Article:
English saddles are made to allow close contact between the rider’s seat and legs with the horse’s back and sides. The smaller, dipped seat, thin flaps, and free-standing stirrup leathers permit the equestrian to feel the movements horse’s shoulder, back, barrel, and rump muscles, and provide both rider and mount a means of unfettered communication.
Making sure that your English saddle correctly fits your horse ensures that your animal stays pain-free from sore back muscles and pressure sores, and allows for both of you to have safe, fun rides.
The best way to determine if your saddle fits your horse is to place the saddle on his back with nothing between your animal and the saddle except an old, flat sheet. Any type of padding distorts the fit, filling in hollows and covering up areas that may rub or be too tight.
To ensure the saddle is in the right spot on your horse’s back, take one finger and place it on the button on the side of the pommel. Take your other finger and place it just under the cantle at the top of the back panel. When your two fingers make a straight line, the saddle is in the correct spot.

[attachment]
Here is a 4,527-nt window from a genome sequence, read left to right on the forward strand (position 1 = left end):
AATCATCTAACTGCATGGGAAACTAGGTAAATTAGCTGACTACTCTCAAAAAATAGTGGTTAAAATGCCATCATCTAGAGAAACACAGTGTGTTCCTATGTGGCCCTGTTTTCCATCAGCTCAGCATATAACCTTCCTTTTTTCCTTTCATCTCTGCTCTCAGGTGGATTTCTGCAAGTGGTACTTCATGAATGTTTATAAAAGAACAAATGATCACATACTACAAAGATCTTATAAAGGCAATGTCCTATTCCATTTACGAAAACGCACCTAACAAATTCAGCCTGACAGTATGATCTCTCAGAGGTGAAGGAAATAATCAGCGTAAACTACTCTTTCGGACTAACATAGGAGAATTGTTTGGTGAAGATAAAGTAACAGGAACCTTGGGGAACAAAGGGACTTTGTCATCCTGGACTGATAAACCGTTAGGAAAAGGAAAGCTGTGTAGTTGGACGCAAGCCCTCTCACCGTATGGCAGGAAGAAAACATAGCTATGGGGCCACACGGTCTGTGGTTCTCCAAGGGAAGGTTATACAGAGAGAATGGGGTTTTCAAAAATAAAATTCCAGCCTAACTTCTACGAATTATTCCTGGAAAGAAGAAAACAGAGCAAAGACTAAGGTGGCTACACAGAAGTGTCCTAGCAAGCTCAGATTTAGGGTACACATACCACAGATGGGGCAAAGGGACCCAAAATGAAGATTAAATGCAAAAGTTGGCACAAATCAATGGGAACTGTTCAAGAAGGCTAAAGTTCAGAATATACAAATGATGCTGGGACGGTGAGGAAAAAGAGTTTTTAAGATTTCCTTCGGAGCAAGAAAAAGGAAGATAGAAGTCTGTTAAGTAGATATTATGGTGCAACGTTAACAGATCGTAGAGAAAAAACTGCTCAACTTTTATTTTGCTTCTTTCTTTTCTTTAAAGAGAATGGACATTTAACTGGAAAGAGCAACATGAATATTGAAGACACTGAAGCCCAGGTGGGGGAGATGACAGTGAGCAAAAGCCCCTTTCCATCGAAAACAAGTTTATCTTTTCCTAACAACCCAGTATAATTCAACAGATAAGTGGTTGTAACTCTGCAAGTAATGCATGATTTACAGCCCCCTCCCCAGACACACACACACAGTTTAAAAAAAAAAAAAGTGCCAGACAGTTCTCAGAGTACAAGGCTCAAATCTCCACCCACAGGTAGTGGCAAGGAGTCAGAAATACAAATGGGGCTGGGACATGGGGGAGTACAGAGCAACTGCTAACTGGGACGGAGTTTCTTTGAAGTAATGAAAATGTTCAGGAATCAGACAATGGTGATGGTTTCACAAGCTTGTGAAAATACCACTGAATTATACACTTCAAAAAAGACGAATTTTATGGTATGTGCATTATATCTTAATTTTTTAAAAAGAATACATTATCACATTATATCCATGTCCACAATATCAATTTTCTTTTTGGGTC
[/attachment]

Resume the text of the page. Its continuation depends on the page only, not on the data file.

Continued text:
Move behind your horse. In a correctly fitting saddle, you should be able to see all the way through the gullet from your horse’s rump to his withers. If you aren’t seeing that, the saddle is too wide for your horse and is probably sitting on his spine.
Check the pommel. You should be able to place three to four of your fingers sideways into the gullet space between your horse and the underside of the pommel. A too-wide saddle sits further down on the withers and won’t allow this check.
Move to your horse’s sides and slide a hand between the saddle flap and the animal’s shoulder. In a well-fitting saddle, your entire hand should slide easily without pinching. Check both sides of your horse to make sure the flaps fit evenly. A too-narrow saddle that squeezes your hand can damage your mount’s shoulder muscles and withers, and cause back soreness.
Confirm that the back panels of your saddle don’t rest on your horse’s hips or rump. A correctly-fitted saddle will sit squarely on the back, between the withers and flanks